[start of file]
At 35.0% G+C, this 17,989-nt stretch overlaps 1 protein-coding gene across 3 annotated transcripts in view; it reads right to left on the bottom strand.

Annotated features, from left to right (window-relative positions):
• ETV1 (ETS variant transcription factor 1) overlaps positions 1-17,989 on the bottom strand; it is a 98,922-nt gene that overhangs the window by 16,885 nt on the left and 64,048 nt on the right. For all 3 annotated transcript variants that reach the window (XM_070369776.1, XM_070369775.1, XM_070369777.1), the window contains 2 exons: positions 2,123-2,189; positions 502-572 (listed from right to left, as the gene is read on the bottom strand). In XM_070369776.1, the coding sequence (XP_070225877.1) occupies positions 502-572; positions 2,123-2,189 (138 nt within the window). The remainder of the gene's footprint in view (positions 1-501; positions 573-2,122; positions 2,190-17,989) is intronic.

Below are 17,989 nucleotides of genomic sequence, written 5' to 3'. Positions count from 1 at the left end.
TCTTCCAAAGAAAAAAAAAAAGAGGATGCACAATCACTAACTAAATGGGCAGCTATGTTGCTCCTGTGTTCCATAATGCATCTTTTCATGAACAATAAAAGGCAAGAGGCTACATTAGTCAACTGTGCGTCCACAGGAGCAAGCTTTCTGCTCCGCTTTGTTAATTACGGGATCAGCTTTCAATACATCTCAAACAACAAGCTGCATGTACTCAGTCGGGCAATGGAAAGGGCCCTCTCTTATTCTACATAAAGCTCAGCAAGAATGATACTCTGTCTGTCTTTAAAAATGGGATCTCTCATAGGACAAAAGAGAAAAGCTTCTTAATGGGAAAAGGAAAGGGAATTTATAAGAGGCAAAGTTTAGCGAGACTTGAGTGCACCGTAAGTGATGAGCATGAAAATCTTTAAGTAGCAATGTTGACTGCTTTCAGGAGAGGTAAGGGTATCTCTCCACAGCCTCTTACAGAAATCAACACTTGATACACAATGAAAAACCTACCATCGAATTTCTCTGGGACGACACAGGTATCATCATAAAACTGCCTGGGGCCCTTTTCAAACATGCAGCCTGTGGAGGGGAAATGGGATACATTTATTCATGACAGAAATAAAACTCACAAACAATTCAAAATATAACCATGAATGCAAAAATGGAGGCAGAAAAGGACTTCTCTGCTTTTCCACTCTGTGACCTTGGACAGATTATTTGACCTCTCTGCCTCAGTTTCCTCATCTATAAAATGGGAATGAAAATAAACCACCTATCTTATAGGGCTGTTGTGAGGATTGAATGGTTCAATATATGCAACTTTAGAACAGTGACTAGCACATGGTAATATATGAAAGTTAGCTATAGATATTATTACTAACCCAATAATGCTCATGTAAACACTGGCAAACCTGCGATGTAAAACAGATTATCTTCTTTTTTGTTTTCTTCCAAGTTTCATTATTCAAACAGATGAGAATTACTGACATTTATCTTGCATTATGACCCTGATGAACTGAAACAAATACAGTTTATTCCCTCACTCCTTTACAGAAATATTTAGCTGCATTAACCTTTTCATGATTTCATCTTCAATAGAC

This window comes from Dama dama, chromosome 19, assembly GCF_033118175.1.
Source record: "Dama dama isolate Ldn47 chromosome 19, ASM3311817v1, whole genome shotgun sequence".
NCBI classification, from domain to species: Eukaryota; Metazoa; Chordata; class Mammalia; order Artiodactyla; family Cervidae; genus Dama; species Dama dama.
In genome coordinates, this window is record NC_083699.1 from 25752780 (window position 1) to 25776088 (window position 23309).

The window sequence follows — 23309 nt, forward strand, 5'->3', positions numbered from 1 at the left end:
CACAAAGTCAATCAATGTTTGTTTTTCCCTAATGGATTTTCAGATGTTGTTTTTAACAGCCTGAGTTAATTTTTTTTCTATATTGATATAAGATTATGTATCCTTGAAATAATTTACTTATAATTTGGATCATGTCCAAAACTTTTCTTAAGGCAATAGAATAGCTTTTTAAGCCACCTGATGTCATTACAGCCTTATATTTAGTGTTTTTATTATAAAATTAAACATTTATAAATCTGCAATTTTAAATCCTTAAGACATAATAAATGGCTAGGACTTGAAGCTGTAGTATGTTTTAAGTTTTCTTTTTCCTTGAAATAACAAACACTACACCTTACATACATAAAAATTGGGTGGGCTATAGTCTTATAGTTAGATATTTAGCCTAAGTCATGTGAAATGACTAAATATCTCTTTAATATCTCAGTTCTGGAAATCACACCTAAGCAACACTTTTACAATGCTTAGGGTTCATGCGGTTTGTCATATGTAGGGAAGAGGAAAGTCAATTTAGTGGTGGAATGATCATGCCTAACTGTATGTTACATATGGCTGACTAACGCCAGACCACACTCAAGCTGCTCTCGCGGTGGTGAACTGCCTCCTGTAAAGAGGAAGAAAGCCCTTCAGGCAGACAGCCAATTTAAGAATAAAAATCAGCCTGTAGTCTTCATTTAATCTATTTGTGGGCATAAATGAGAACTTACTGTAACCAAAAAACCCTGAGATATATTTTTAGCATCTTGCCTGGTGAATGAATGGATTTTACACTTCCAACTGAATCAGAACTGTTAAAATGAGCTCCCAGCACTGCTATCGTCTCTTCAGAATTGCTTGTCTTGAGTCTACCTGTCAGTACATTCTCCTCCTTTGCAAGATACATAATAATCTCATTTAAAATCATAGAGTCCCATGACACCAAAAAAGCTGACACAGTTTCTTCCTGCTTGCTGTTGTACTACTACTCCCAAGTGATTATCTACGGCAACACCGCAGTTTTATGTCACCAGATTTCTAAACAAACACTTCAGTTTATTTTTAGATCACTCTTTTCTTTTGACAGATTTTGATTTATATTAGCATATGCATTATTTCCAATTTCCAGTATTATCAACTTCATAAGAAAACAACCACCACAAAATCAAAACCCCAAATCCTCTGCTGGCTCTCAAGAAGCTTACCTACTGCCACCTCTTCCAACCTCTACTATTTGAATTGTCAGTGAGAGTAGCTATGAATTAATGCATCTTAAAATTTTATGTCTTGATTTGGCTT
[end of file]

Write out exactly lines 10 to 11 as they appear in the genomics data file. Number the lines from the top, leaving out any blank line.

The window sequence follows — 23309 nt, forward strand, 5'->3', positions numbered from 1 at the left end:
CACAAAGTCAATCAATGTTTGTTTTTCCCTAATGGATTTTCAGATGTTGTTTTTAACAGCCTGAGTTAATTTTTTTTCTATATTGATATAAGATTATGTATCCTTGAAATAATTTACTTATAATTTGGATCATGTCCAAAACTTTTCTTAAGGCAATAGAATAGCTTTTTAAGCCACCTGATGTCATTACAGCCTTATATTTAGTGTTTTTATTATAAAATTAAACATTTATAAATCTGCAATTTTAAATCCTTAAGACATAATAAATGGCTAGGACTTGAAGCTGTAGTATGTTTTAAGTTTTCTTTTTCCTTGAAATAACAAACACTACACCTTACATACATAAAAATTGGGTGGGCTATAGTCTTATAGTTAGATATTTAGCCTAAGTCATGTGAAATGACTAAATATCTCTTTAATATCTCAGTTCTGGAAATCACACCTAAGCAACACTTTTACAATGCTTAGGGTTCATGCGGTTTGTCATATGTAGGGAAGAGGAAAGTCAATTTAGTGGTGGAATGATCATGCCTAACTGTATGTTACATATGGCTGACTAACGCCAGACCACACTCAAGCTGCTCTCGCGGTGGTGAACTGCCTCCTGTAAAGAGGAAGAAAGCCCTTCAGGCAGACAGCCAATTTAAGAATAAAAATCAGCCTGTAGTCTTCATTTAATCTATTTGTGGGCATAAATGAGAACTTACTGTAACCAAAAAACCCTGAGATATATTTTTAGCATCTTGCCTGGTGAATGAATGGATTTTACACTTCCAACTGAATCAGAACTGTTAAAATGAGCTCCCAGCACTGCTATCGTCTCTTCAGAATTGCTTGTCTTGAGTCTACCTGTCAGTACATTCTCCTCCTTTGCAAGATACATAATAATCTCATTTAAAATCATAGAGTCCCATGACACCAAAAAAGCTGACACAGTTTCTTCCTGCTTGCTGTTGTACTACTACTCCCAAGTGATTATCTACGGCAACACCGCAGTTTTATGTCACCAGATTTCTAAACAAACACTTCAGTTTATTTTTAGATCACTCTTTTCTTTTGACAGATTTTGATTTATATTAGCATATGCATTATTTCCAATTTCCAGTATTATCAACTTCATAAGAAAACAACCACCACAAAATCAAAACCCCAAATCCTCTGCTGGCTCTCAAGAAGCTTACCTACTGCCACCTCTTCCAACCTCTACTATTTGAATTGTCAGTGAGAGTAGCTATGAATTAATGCATCTTAAAATTTTATGTCTTGATTTGGCTT